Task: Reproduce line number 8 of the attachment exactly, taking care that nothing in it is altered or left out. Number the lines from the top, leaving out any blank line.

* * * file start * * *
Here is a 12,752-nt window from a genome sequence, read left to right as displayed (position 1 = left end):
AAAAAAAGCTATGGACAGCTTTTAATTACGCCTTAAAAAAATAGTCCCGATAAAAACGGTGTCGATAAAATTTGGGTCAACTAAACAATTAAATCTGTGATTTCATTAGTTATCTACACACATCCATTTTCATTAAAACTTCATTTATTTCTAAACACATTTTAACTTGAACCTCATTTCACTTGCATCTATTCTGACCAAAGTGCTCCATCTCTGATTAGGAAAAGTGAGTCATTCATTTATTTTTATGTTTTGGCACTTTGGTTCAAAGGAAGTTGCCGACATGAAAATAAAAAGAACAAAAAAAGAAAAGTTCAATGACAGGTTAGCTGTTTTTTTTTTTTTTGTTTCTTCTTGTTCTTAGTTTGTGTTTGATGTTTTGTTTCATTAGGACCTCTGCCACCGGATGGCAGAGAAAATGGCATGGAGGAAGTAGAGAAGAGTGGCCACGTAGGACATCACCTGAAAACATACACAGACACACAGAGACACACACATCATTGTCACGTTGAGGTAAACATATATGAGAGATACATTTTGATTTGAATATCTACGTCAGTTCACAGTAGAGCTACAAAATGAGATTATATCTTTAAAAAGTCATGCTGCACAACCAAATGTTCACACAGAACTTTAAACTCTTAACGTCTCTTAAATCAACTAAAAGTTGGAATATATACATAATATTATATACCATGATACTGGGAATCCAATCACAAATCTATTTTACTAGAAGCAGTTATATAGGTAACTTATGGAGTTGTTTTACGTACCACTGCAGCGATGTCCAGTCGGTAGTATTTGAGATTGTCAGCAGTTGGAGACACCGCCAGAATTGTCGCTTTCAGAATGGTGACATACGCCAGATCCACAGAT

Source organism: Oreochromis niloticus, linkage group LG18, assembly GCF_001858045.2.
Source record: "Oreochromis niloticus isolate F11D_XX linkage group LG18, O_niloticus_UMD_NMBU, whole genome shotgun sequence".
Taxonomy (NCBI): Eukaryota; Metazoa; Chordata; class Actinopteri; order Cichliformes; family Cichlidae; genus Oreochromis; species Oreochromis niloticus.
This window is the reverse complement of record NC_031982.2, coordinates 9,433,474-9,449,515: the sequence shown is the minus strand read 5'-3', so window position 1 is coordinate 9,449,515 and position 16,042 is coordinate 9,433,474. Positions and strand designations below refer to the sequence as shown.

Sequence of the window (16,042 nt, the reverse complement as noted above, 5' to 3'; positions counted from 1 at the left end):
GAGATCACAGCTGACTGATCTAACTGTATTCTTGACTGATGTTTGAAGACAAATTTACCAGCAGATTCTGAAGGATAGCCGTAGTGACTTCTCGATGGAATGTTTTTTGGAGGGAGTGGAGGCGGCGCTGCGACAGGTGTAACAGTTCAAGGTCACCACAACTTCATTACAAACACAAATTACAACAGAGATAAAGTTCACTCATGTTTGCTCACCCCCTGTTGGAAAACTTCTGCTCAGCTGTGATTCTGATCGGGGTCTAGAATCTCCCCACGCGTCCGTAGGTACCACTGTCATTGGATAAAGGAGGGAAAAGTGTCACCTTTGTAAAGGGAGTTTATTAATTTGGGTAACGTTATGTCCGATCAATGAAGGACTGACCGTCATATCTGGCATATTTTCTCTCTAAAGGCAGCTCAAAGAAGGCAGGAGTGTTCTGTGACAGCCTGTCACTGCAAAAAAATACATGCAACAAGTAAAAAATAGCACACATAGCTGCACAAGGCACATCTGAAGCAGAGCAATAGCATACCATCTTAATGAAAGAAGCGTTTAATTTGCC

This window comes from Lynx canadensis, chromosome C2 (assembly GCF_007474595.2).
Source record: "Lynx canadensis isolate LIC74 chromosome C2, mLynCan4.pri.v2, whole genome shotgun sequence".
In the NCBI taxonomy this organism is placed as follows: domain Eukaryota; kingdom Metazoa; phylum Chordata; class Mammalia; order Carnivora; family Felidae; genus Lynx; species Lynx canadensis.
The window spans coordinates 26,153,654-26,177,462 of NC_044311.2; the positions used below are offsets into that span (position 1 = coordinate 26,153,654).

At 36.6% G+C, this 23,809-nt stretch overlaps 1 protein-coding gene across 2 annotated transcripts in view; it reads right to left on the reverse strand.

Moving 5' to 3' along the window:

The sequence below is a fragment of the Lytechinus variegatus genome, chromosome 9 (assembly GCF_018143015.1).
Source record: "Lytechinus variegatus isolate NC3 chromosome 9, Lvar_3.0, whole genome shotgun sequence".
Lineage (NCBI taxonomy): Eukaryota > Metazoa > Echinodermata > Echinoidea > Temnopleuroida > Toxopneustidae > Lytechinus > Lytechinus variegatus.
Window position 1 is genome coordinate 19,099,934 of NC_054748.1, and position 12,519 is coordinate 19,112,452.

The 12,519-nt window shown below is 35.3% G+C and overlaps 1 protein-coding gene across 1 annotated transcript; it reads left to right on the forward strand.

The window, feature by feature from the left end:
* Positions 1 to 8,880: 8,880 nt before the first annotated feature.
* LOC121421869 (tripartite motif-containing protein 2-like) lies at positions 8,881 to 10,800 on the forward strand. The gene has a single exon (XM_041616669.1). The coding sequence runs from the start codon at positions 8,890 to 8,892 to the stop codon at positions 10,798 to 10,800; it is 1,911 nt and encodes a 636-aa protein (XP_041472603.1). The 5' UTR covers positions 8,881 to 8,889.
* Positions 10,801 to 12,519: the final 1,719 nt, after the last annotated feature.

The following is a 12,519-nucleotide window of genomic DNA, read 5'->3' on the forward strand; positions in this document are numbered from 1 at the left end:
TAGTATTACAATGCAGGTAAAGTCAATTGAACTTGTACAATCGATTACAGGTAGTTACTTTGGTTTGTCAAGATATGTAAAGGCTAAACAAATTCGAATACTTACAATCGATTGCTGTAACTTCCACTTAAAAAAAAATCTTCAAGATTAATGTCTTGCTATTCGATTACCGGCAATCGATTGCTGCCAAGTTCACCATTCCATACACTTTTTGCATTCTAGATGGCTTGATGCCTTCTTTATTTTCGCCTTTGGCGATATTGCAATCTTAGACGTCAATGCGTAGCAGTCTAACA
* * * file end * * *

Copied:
GAGATCACAGCTGACTGATCTAACTGTATTCTTGACTGATGTTTGAAGACAAATTTACCAGCAGATTCTGAAGGATAGCCGTAGTGACTTCTCGATGGAATGTTTTTTGGAGGGAGTGGAGGCGGCGCTGCGACAGGTGTAACAGTTCAAGGTCACCACAACTTCATTACAAACACAAATTACAACAGAGATAAAGTTCACTCATGTTTGCTCACCCCCTGTTGGAAAACTTCTGCTCAGCTGTGATTCTGATCGGGGTCTAGAATCTCCCCACGCGTCCGTAGGTACCACTGTCATTGGATAAAGGAGGGAAAAGTGTCACCTTTGTAAAGGGAGTTTATTAATTTGGGTAACGTTATGTCCGATCAATGAAGGACTGACCGTCATATCTGGCATATTTTCTCTCTAAAGGCAGCTCAAAGAAGGCAGGAGTGTTCTGTGACAGCCTGTCACTGCAAAAAAATACATGCAACAAGTAAAAAATAGCACACATAGCTGCACAAGGCACATCTGAAGCAGAGCAATAGCATACCATCTTAATGAAAGAAGCGTTTAATTTGCC